24 Aug 2019 3:27 AM GMT
The introduction of IBC was termed as the most powerful weapon in the hands of the bankers to reduce the frightening level of non-performance assets. It is expected that IBC will change the game plan of NPA Management in Indian banking space. The main objectives of the code were time bound reorganisation, maximisation of value of assets, promotion of entrepreneurship, availability of...
The introduction of IBC was termed as the most powerful weapon in the hands of the bankers to reduce the frightening level of non-performance assets. It is expected that IBC will change the game plan of NPA Management in Indian banking space. The main objectives of the code were time bound reorganisation, maximisation of value of assets, promotion of entrepreneurship, availability of credit and balance interests of all stakeholders.
The euphoria around IBC may prompt many to ask - whether IBC is a big game changer in banking space vis-à-vis the previous recovery laws such as Civil Courts, DRT Act and Sarfaesi Act? Prior to IBC, Indian banking space was being dominated by legal measures such as Civil Courts, DRT Act and Sarfaesi Act. These measures have been extensively used by Indian Bankers to bring down the level of NPA.
A diagrammatical representation of evolution of recovery laws is given below: -
The evolution of recovery laws in banking sector can be grouped primarily into four basic stages. During stage – I, only remedy available with the Bankers was to approach the Civil Courts. During this period, Bankers were required to wait for long years to obtain decrees and execute the decrees. As the civil courts were piled up with large number of cases and no priority was accorded to bankers in adjudication, bankers used to receive decree after waiting for considerable period of time approximately 3 to 5 years. As a consequence of long delay, instances of security being diluted and disposal of security by the borrowers without banks knowledge became very common. Further, usual CPC procedures adopted in civil courts have also contributed in delay in getting decree of suits filed by Banks.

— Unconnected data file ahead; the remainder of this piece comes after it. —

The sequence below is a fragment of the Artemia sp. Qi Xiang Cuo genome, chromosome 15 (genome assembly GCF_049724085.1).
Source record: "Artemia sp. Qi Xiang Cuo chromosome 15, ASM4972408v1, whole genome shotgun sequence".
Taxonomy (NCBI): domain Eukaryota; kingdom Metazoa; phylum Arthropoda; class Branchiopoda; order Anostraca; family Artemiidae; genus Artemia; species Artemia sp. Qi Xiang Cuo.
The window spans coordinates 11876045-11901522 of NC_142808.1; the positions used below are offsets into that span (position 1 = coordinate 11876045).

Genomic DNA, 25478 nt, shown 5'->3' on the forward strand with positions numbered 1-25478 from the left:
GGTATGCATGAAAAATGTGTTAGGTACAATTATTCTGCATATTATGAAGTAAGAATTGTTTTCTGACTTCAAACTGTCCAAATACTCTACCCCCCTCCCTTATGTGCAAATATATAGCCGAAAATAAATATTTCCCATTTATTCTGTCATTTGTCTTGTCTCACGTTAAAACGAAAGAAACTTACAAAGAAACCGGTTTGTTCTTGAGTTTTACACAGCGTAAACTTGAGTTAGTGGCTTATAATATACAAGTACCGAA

With the advent of the DRT Act, it was expected that most of the Non-Performing Assets (NPA) shall be easy to recover from defaulters. However, it was realised in due course that the enactment of DRT Act was not enough to fight the menace of the NPA's. The amount of recovery through DRT didn't show much enthusiastic progress despite the functioning of the full-fledged Debt Recovery Tribunals. There are many reasons for slow pace of recovery under RDB Act, but prime reasons were the procedural delay in DRT in disposing off cases and lack of required powers and skill on the part of the Banks/Financial Institutions to enforce the securities.
Due to the failure of DRT Act to make the expected recovery, the Central Government constituted two committees - Narasimham Committee and Andhyarujna Committee for examining the changes in the legal system in respect of recovery laws. These Committees, inter alia, have suggested enactment of a new legislation for securitisation and empowering banks and financial institutions to take possession of the securities and sell them without the intervention of the Court. Acting on these suggestions, the Securitisation and Reconstruction of Financial Assets and Enforcement of Security Interest Act, 2002 (hereinafter referred to as Sarfaesi Act) was enacted to regulate securitisation and reconstruction of financial assets and enforcement of security interest and for matters connected therewith or incidental thereto.
Though, Sarfaesi Act enabled bankers to recover good amount of money, still due to multiplicity of litigations, inordinate delay in disposal of applications/appeals, bottlenecks in taking over physical possession of the secured assets, etc made bankers difficult to enforce the provisions of the Act in full effect. Result is that the recovery expected by enforcing SARFAESI, falls short of expectation.